“She looked me in the eyes, pointed at me, and said, ‘These notebooks need to be waiting for me in my office tomorrow morning.’”

Mica May, founder and CEO of May Designs, took in what she just heard. The stern instructions came to her from Tory Johnson, a regular contributor on ABC’s Good Morning America. She needed samples of May’s notebooks for a feature she was hosting on gift ideas.

At the time, May was a staff-of-one, a scrappy entrepreneur working from her home. Thrilled about this opportunity for increased publicity, she shipped off a few of her classic notebook designs.

But then the show aired.

When millions of viewers saw the May Designs notebooks on that Tuesday morning four years ago, her business exploded. In less than ten hours, more than 33,000 new customers ordered May Designs notebooks.

“I thought I was going to die,” May reflected about that crazy day. “I had no idea how I was going to do it. But I knew the customers were counting on me. I had their money and their trust, and I knew I could not let them down.”

May started recruiting staff, kept rolling out new products, and continued to answer phone calls. Over the next few years, May Designs showed up on The Today Show and inElle, People, Glamour, and“Oprah’s Favorite Things” in O Magazine.

Today, her growing company employs 11 people at their sleek headquarters in downtown Austin, Texas. Last year May Designs grossed $4 million and today is on the brink of expanding their product line from notebooks and stationery into fashion and homewares.

“I feel called by God to be an entrepreneur,” May said.

Waging War (on Ugly Stuff)

For May, the idea of creating just another lifestyle brand is uninspiring. For her company, the vision is nothing less than bringing joy to their customers, staff, and community.

“I want to delight our customers with incredible products they really believe in,” May said, “down to even the envelopes, emails, and packaging.”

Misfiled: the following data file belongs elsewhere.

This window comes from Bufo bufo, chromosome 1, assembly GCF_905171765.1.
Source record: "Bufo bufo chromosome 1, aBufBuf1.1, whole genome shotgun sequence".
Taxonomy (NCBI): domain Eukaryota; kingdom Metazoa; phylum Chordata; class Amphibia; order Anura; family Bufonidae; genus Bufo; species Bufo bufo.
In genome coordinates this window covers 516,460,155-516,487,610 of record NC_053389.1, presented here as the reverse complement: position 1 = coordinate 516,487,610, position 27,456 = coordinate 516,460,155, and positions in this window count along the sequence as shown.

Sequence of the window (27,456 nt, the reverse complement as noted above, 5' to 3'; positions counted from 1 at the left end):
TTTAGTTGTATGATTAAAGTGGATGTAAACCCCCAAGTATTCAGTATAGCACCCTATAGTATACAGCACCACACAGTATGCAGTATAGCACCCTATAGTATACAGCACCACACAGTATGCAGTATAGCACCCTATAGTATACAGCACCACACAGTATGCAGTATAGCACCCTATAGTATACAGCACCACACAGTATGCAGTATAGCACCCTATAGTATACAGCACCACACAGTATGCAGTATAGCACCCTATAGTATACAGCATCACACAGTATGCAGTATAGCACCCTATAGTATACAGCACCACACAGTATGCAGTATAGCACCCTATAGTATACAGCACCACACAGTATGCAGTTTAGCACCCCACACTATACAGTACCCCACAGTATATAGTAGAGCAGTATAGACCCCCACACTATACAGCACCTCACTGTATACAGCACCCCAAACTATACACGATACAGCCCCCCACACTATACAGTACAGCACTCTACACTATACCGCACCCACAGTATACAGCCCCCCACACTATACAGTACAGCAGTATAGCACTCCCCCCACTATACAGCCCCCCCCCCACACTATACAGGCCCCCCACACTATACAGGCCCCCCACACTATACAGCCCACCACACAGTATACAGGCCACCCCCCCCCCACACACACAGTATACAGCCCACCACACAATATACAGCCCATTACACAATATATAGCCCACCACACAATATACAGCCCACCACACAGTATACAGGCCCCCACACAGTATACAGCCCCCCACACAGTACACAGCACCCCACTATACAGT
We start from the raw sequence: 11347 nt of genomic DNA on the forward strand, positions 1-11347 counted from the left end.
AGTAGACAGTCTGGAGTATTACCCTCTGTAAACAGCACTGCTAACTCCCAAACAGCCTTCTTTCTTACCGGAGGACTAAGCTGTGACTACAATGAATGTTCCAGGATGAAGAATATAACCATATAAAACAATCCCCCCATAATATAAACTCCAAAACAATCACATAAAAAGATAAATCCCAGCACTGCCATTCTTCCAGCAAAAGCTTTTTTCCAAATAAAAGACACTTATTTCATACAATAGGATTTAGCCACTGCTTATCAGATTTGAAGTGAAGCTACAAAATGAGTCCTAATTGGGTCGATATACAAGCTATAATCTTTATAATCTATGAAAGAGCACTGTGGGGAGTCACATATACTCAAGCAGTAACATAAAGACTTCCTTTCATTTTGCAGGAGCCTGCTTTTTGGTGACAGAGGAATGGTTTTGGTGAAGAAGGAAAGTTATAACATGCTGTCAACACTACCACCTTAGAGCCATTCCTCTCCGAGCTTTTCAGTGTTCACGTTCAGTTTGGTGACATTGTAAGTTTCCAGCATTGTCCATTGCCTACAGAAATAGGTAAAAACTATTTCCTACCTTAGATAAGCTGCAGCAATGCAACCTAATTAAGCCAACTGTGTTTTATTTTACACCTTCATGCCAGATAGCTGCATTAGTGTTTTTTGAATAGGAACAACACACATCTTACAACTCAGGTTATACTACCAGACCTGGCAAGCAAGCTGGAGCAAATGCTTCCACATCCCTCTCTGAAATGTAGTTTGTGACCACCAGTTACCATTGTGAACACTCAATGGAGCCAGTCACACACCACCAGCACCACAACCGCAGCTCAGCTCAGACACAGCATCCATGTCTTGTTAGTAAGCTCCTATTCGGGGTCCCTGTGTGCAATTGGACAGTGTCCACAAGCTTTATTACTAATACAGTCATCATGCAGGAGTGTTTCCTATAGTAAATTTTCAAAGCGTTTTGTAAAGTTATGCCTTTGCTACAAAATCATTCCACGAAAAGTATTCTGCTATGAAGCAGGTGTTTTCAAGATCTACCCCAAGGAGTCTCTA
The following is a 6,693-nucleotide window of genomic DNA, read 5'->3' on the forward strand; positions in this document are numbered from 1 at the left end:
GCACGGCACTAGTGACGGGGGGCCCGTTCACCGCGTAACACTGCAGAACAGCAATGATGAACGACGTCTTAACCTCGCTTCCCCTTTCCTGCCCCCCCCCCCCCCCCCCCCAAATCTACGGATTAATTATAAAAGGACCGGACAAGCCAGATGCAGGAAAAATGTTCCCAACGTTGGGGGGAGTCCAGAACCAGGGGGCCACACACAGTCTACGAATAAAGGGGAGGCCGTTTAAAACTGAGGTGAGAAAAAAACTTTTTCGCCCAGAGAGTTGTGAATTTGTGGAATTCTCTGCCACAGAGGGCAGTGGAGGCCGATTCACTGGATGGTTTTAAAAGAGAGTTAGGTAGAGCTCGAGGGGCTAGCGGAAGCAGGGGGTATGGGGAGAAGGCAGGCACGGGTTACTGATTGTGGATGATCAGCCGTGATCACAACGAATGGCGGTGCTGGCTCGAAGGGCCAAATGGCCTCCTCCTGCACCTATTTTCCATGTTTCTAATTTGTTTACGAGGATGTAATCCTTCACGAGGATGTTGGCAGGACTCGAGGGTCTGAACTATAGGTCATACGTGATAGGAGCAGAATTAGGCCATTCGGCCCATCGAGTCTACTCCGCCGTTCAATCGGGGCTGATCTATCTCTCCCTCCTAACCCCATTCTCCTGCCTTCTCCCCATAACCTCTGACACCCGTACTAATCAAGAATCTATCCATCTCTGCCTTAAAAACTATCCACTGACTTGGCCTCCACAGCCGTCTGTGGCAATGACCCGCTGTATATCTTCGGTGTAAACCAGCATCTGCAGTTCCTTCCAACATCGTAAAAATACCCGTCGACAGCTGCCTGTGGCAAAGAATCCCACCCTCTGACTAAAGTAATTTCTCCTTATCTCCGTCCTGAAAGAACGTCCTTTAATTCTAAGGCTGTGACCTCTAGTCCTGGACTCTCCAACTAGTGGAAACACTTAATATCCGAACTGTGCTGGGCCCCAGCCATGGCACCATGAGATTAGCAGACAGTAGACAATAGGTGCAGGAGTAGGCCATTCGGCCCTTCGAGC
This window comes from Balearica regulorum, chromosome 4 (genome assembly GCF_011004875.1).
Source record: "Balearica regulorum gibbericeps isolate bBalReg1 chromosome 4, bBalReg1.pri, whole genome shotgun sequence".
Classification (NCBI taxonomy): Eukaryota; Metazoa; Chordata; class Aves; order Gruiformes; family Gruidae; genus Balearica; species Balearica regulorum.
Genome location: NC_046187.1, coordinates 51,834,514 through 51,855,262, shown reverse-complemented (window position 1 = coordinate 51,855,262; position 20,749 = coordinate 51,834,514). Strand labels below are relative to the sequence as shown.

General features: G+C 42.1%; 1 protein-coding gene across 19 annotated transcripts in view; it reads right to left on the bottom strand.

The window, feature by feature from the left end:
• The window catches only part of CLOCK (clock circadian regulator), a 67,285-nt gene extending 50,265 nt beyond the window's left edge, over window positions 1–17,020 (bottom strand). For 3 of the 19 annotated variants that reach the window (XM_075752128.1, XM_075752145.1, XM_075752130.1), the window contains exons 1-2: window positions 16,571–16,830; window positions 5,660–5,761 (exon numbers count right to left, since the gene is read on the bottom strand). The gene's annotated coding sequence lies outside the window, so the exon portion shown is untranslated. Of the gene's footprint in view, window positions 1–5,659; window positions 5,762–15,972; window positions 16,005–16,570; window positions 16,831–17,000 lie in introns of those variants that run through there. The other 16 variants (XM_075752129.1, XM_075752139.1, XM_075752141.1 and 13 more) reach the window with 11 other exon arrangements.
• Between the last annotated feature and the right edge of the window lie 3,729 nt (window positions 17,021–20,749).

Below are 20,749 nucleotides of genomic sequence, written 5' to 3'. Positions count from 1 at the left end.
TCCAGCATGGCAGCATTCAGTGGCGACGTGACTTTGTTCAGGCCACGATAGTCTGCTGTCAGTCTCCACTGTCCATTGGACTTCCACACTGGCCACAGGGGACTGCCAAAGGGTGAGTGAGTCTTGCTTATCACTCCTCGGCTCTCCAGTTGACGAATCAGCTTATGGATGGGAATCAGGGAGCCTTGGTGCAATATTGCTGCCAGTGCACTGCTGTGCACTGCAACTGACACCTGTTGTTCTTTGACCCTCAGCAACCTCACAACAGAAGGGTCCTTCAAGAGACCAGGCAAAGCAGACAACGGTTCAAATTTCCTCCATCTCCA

May started her company because she was frustrated with the dearth of beauty in the notebook aisle. Her frustration extends beyond bland journals, though. She’s tired of the “throwaway shopping culture” in which consumers buy cheap stuff devoid of any enduring meaning or beauty.

“One of the most powerful sources of cultural fragmentation has grown out of the great successes of the Industrial Revolution,” wrote artist Mako Fujimura in his book Culture Care: Reconnecting Beauty to Common Life. “Modern people began to equate progress with efficiency. Despite valiant and ongoing resistance from many quarters—including industry—success for a large part of our culture is now judged by efficient production and mass consumption.”

Even the word consumer is provocative. Consumers are not investors in the items they own. No, for modern Americans, we just consume what we buy. Buy, (ab)use, trash, repeat. It’s amid this voracious shopping landscape that entrepreneurs like May aim to not just sell trendy products, but actually challenge the way men and women think about what they buy and own.

“Mica’s is a typology of entrepreneur that is underappreciated in our Silicon Valley world,” reflected Dave Blanchard, co-founder of Praxis. May Designs is a fellow in the Praxis business accelerator. “Instead of starting with millions in venture capital and plans to take over the world, she started simply with a product she loved that the market around her asked her to make more of.”

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